Posted on December 06, 1993 in Washington Watch
The tragedy and brutality of the occupation continues to torment the Palestinians of the West Bank and Gaza. The promise of September 13 has not yet borne fruit. Instead the cycle of violence has accelerated with dozens killed and hundreds shot and wounded. The prisons are still filled and the economy of the territories is strangling.
It is not the same old story. Enemies of the Israel/PLO Declaration of Principles exist on both sides and Palestinians have been victims not only of the Israeli occupation authorities, but also of their own internal opposition. Simultaneously, Israeli right wing opponents of the...Read more
Posted on November 29, 1993 in Washington Watch
Since 1990, Ahmed, (not his real name) 47 years old, has run a small grocery store in a poor, high-crime neighborhood of Cleveland, Ohio. Like other small businessmen in the area, Ahmed has been tormented by young gang members who live in the vicinity of his store. His business has regularly been victimized by armed robbery, petty shoplifting, and vandalism. Even his one room apartment in the back of the store has been broken into and robbed on a number of occasions. Faced, one too many times, by armed gunmen, Ahmed, like many other storeowners has broken the law and...Read more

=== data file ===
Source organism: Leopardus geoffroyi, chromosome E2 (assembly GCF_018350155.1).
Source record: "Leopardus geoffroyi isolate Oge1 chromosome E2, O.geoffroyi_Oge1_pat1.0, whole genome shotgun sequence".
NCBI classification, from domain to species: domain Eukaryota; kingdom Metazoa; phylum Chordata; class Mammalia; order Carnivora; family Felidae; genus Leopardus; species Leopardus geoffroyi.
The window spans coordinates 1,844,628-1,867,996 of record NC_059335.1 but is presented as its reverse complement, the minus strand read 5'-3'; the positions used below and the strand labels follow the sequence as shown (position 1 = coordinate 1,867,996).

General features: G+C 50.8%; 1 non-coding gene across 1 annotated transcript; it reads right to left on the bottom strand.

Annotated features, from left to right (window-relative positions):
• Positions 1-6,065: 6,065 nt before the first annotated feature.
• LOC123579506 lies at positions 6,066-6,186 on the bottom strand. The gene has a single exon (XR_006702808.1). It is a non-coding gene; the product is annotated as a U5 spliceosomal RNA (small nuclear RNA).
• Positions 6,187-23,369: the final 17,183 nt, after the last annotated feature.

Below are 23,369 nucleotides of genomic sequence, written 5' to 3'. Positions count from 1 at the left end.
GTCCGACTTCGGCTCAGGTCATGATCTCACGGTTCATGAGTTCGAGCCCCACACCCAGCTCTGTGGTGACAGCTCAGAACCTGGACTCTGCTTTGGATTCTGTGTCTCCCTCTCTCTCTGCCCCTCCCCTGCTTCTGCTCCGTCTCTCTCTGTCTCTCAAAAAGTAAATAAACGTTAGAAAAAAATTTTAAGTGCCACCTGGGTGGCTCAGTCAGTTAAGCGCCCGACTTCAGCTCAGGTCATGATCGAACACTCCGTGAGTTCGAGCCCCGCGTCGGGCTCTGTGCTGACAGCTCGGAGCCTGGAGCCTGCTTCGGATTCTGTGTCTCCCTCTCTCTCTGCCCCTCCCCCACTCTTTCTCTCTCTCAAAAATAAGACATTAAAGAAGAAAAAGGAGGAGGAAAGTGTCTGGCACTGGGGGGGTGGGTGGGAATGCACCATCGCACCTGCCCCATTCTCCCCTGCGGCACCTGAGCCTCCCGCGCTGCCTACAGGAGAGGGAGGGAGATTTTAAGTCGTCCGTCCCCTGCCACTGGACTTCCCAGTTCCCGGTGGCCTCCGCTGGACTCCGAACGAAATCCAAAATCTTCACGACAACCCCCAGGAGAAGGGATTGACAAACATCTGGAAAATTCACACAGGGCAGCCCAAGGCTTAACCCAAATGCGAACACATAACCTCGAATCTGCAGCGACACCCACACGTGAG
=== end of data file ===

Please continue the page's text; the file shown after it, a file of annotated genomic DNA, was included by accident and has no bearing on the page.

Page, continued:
Posted on November 22, 1993 in Washington Watch
Political analysts and leaders in both parties have showered President Clinton with praise for his winning performance in the Congressional vote over the North American Free Trade Act (NAFTA) last week. There is no doubt that this was a Clinton victory. During the last few weeks before the NAFTA vote, the President met with 150 members of Congress, held 18 mass meetings with business and political leaders and worked the phones non-stop, winning over new supporters for the bill.